countries. This is an increase of more than 215% since the parity  
principle was established.[1] Noncommercial participation in ICANN is  
now more diverse than any other constituency, so it is completely  
unfair to level this charge at NCUC without applying it to others.  
Even back in 2006, an independent report by the London School of  
Economics showed that NCUC was the most diverse geographically, had  
the largest number of different people serving on the GNSO Council  
over time, and the highest turn-over in council representatives of any  
of the 6 constituencies.  In contrast, the commercial users’  
constituency has recycled the same 5 people on the Council for a  
decade and upon the GNSO “reform”, the first 3 of 6 GNSO Councilors  
from the Commercial Stakeholder Group will represent the United States.

Myth 6: "ALAC prefers the ICANN staff drafted charter over the civil  
society drafted charter."
False.  One ALAC leader said that she prefers the staff drafted  
charter.  ICANN staff ran away with this comment and falsely told the  
ICANN Board of Directors that ALAC prefers the staff drafted charter.   
In fact, the formal statement actually approved by ALAC said that many  
members of ALAC supported the NCUC proposal and that “the de-linking  
of Council seats from Constituencies is a very good move in the right  
direction.”

Myth 7:  "The NCUC charter would give the same small group 6 votes  
instead of 3."
False.  For the past 8 months, NCUC has stated that it will dissolve  
when the NCSG is formed.  It does not make sense to have a  
"Noncommercial Users Constituency" and a "Noncommercial Stakeholders  
Group,” as they are synonymous terms.  Thus, NCUC leaders would not be  
in control of a new NCSG – a completely new leadership would be  
elected.  Under the NCUC charter proposal, all noncommercial groups  
and individuals would vote on Council seats, not just former NCUC  
members.  Strict geographic diversity requirements would mean that  
candidates from throughout the world would have to be selected even if  
they could not get a majority of total votes.

Myth 8: "NCUC will not share council seats with other noncommercial  
constituencies."
Wrong.  NCUC’s proposed charter was designed to allow dozens of new  
noncommercial constituencies to form at will and to advance their own  
candidates for Council seats.  Given the diversity and breadth of  
NCUC's membership, many different constituencies with competing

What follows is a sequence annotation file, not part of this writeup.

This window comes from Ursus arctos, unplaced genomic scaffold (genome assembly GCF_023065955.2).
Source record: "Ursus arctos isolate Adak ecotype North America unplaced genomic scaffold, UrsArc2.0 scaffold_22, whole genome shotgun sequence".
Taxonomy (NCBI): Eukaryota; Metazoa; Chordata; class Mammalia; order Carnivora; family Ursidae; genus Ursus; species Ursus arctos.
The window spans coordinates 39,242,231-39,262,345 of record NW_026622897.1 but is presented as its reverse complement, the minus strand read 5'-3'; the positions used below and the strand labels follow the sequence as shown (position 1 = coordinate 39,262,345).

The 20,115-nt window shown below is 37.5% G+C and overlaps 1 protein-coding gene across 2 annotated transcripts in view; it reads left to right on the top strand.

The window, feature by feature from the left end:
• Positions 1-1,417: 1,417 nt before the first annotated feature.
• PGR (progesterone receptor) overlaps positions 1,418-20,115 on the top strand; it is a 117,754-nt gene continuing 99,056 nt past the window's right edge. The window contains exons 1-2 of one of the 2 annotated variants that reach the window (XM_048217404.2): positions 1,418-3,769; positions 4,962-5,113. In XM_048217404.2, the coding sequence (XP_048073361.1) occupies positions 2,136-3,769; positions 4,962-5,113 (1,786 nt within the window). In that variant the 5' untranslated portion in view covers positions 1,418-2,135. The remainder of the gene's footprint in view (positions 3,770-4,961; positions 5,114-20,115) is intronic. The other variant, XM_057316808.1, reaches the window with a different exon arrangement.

agendas are likely to form.  The organic, bottom-up self-forming  
approach to constituency formation is much better than the board/staff  
approach – and more consistent with the BGC recommendations. The SIC  
charter makes constituency formation very top-heavy and difficult, and  
gives the staff and Board arbitrary power to decide how  
“representative” or “significant” new participants are. Because it  
ties constituencies to Council seats, every new constituency  
instigates power struggles over the allocation of Council seats.

Myth 9: "The NCUC wants to take away the Board's right to approve  
constituencies."
False.  People who said this have obviously not read the NCUC-proposed  
charter.  NCUC’s proposal let the board approve or disapprove of new  
constituencies formed under its proposed charter.  Our proposal simply  
offered to apply some simple, objective criteria (e.g., number of  
applicants) to new constituency groupings and then make a  
recommendation to the Board.  The idea was to reduce the burden of  
forming a new constituency for both the applicants and the Board.   
NCUC’s proposal made it easy to form new constituencies, unlike the  
SIC charter, which makes it difficult to form new constituencies.

Myth 10: “The purpose of a constituency is to have your very own GNSO  
Council Seat.”
False.  Some claim GNSO Council seats must be hard-wired to specific  
constituencies because a constituency is meaningless without a  
guaranteed GNSO Council representative.  However this interpretation  
fails to understand the role of constituencies in the new GNSO, which  
is to give a voice and a means of participation in the policy  
development process -- not a guaranteed councilor who has little  
incentive to reach beyond her constituency and find consensus with  
other constituencies.  Two of the other three stakeholder groups  
(Registries and Registrars) adopted NCUC’s charter approach of  
decoupling GNSO Council seats to constituencies, but NCUC has been  
prevented from electing its councilors on a SG-wide basis.